Taryn is the author of Sleepy Hollow Dreams, Healing Hearts, and her two new 1Night Stand releases from Decadent Publishing, Lightning and Thunder

9 comments:

Anthology Authors said...

HAHAHAHAHA

Why is it that the men go into the living room/den/wherever the TV is and plonk themselves down in front of it to await the arrival of the feast? How did that get to be the tradition? And why the hell are there football games on Thanksgiving? Is this to prevent the men from irritating the women so much that instead of a day of thanks, there is a massacre by the women who've had enough of their shenanigans? :D Just a thought.

Taryn Kincaid said...

Thanks for having me in today, Four Strong Women!

(And thanks for letting me vent.)

Krista said...

Totally loved your post Taryn !!! Definitely gave me laugh and pushed me right back to family dinners back in the day :) LOVE IT !!!

Taryn Kincaid said...

Thanks, Krista! Oh, the stories I could tell...

Jessica Subject said...

Um, yes, I remember days like that when I was younger, but my DH is not like that at all. His mother taught him well. ;)

Barbara Elsborg said...

The pearl onions thing reminded me of what my daughter did at a breakfast buffet in Whistler. Helped herself to a plate of them because she thought they were lychees! We had to eat them all to save her face. At the same meal, son cracked what he thought was a hard boiled egg on his plate of bacon, only to find it was raw egg intended for Japanese soup. Ahh - the humor of meals!! Fun post!!!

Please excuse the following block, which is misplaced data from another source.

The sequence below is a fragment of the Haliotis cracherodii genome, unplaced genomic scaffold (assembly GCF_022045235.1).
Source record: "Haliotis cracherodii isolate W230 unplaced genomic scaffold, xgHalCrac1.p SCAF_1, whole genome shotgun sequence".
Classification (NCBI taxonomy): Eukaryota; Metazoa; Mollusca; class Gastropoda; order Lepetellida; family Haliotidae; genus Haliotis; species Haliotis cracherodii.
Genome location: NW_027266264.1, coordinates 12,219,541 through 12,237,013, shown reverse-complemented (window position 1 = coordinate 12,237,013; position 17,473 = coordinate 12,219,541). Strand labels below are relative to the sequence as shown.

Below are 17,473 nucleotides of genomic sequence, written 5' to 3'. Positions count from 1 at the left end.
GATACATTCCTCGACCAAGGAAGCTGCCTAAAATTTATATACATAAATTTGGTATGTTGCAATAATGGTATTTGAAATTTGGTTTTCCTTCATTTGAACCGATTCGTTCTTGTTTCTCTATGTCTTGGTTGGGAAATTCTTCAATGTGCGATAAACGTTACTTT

Taryn Kincaid said...

Priceless, Barbara!

Just got a call from one of the aforementioned princes. We are going out this year.

We tried this for the first time ever last year. (Well, one other time when my father was in a wheelchair, but that was a somewhat grimmer affair.) Last year was, perhaps not surprisingly, a resounding success in that there were actual people whose actual job was to wait on you. And, since I could actually sit down at the table instead of kitchen hop the whole time, actual conversation ensued.
Plus, no one had to clean up.
(And depending on whether you look at this as a good thing or a bad thing...there weren't any leftovers.)

Valerie Mann said...

We decided to go camping this weekend and I have a turkey thawing in the refrigerator. I told my husband we would have to bring the turkey and roaster with us and I'll roast it while we're camping (we have an RV, this is NOT roughing it by any means). His question: "Can't you get the kids to do that for you at home?"

Okay, let's think this through, all you cooks who have made a turkey. Do kids know how to prepare the bird for roasting? No. Do they know how long it really takes (and the thermometer popping out is not a good indicator). No. Do they know what do to with bird when done? No. Do they know what to do with the stock left over? No. Or the carcass? No. Bigger question - will they clean up afterward. HELL no.

So, he says without remorse, "Is it really that much work to make a turkey?"

Taryn - you just proved why men are asking questions like that. Because they're too busy watching football and scratching their a$$es and asking when dinner will be ready.

Faith said...

Four Citrus Chicken sounds delicious!